“Smelling salts are used to arouse consciousness because the release of ammonia (NH3) gas that accompanies their use irritates the membranes of the nose and lungs, and thereby triggers an inhalation reflex. This reflex alters the pattern of breathing, resulting in improved respiratory flow rates and possibly alertness.”

McCrory, P. (2006)

An experienced nurse shared with me that if the ammonia sticks or smelling salts are unavailable, alcohol wipes can also be used under a patient’s nose in an attempt to startle them into consciousness.

Prevention

If a patient stated they previously fainted after receiving a shot, we monitored that patient closely or had them lay down with medics present. We also monitored patients a little more critically if they had a prior allergic reaction or medical history that would warrant a longer than normal observation time of 15 minutes.

Often, people who experience vasovagal syncope have warning signs that they might faint. Some of the symptoms may include dizziness, nausea, warmth, sweaty palms, or blurred vision. If a patient experiences these symptoms, have them sit or lie down, as needed. If they can’t lie down, they can sit, bend down, and place their head between their legs. Cedars-Sinai’s website also suggests:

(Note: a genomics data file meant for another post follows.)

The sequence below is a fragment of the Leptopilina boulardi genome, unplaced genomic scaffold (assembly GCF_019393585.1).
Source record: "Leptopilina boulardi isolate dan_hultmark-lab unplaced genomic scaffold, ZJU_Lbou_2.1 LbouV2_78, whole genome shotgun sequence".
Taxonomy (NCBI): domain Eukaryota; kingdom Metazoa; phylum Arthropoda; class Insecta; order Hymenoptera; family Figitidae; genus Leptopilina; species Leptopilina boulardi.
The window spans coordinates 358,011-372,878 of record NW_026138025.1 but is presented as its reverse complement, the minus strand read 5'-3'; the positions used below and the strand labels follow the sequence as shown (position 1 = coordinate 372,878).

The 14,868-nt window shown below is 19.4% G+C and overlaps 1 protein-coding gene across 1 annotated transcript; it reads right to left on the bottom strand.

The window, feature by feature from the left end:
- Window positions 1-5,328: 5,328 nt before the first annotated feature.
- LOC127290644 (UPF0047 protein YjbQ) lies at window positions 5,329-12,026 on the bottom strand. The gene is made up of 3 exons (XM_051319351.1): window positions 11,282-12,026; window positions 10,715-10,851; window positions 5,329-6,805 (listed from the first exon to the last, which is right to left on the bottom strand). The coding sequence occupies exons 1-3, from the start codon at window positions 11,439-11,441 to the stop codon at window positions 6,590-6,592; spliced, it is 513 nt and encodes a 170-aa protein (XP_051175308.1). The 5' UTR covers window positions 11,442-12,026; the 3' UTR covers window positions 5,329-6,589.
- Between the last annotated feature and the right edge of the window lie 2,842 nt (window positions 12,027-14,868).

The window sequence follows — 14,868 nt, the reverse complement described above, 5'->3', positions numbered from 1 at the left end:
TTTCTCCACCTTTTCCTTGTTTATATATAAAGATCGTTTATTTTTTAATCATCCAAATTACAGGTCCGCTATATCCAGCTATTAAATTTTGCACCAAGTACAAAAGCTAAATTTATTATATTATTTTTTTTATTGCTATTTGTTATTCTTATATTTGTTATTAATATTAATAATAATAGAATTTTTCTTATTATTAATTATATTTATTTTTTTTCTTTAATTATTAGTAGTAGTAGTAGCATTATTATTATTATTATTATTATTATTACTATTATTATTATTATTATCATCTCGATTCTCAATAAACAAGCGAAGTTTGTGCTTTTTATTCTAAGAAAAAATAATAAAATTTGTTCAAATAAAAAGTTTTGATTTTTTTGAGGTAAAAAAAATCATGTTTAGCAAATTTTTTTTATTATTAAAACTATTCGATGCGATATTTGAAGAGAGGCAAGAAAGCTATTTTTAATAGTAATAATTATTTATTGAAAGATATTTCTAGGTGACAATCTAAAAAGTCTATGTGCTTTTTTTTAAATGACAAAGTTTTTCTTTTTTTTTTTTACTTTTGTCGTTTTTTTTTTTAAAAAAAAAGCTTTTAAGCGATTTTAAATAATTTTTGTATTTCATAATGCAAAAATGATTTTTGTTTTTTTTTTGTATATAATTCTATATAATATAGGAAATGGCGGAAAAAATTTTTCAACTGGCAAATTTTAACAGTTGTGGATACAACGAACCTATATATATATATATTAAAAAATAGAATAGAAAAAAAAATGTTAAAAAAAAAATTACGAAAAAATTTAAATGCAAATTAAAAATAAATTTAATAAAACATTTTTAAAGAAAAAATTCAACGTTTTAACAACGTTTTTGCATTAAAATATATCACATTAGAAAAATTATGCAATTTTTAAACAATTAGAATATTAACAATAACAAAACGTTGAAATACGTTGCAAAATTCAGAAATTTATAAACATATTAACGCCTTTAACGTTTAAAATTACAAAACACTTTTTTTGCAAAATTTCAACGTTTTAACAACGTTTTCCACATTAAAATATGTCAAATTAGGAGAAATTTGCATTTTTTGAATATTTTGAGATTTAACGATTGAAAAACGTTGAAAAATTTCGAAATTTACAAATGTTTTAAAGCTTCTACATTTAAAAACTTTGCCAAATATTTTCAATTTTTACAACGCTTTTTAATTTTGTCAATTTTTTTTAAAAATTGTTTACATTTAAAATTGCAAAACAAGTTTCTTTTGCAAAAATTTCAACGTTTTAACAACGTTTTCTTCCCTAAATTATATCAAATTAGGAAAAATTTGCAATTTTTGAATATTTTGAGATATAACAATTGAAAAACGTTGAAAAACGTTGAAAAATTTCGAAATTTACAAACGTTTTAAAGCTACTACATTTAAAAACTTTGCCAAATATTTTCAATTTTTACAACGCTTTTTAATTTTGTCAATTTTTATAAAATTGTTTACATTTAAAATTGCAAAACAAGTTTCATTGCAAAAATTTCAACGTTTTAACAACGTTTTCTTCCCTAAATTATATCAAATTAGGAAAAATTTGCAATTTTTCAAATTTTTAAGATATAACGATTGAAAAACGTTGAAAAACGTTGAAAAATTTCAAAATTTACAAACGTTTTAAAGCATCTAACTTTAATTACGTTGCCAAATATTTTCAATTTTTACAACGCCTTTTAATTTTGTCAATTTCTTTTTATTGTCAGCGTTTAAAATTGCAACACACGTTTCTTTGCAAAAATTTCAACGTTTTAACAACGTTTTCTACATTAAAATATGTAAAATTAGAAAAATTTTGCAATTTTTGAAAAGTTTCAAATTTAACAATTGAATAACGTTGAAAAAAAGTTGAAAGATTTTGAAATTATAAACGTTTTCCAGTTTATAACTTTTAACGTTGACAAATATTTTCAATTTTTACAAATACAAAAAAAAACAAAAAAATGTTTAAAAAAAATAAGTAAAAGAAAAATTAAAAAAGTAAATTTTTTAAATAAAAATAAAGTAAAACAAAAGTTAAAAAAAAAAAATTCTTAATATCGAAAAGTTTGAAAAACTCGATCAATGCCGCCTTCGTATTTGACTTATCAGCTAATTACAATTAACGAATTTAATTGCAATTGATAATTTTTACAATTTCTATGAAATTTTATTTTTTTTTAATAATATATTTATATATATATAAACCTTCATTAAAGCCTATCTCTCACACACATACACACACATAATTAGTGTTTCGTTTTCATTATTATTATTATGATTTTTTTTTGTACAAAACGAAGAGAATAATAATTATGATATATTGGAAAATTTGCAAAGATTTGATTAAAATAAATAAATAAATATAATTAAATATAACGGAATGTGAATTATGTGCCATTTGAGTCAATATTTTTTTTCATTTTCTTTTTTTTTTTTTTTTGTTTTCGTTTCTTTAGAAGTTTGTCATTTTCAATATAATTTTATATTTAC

“Tensing your arms or crossing your legs can help prevent fainting. Passively raising or propping up your legs in the air can also help.”

Patients who experience vasovagal syncope or who have fainted before should be aware of their triggers so they can avoid them or develop ways to manage their triggers. To reduce the risk of fainting, Cedars-Sinai offers staying away from some triggers such as:

  • Standing for long periods
  • Excess heat
  • Intense emotion, such as fear
  • Intense pain
  • The sight of blood or a needle
  • Prolonged exercise
  • Dehydration
  • Skipping meals

I think the biggest impression left from the experience with the fainting patient was how important teamwork is and how quickly every nearby nurse jumped in to help. As multiple nurses were tending to the patient, other nurses were calling the medics for help. Everything happened and resolved so fast, that I didn’t have an opportunity to support them. I was proud of the nurses and what I saw (and ultimately relieved that I wasn’t the one who gave this patient their vaccine injection). As a new graduate nurse, I wonder if I would have known what to do or have been able to react so swiftly. I know for sure I’d be yelling for help. Now that this has happened, I at least have a sense of what to do, if I ever see a person faint. Hopefully, you do too!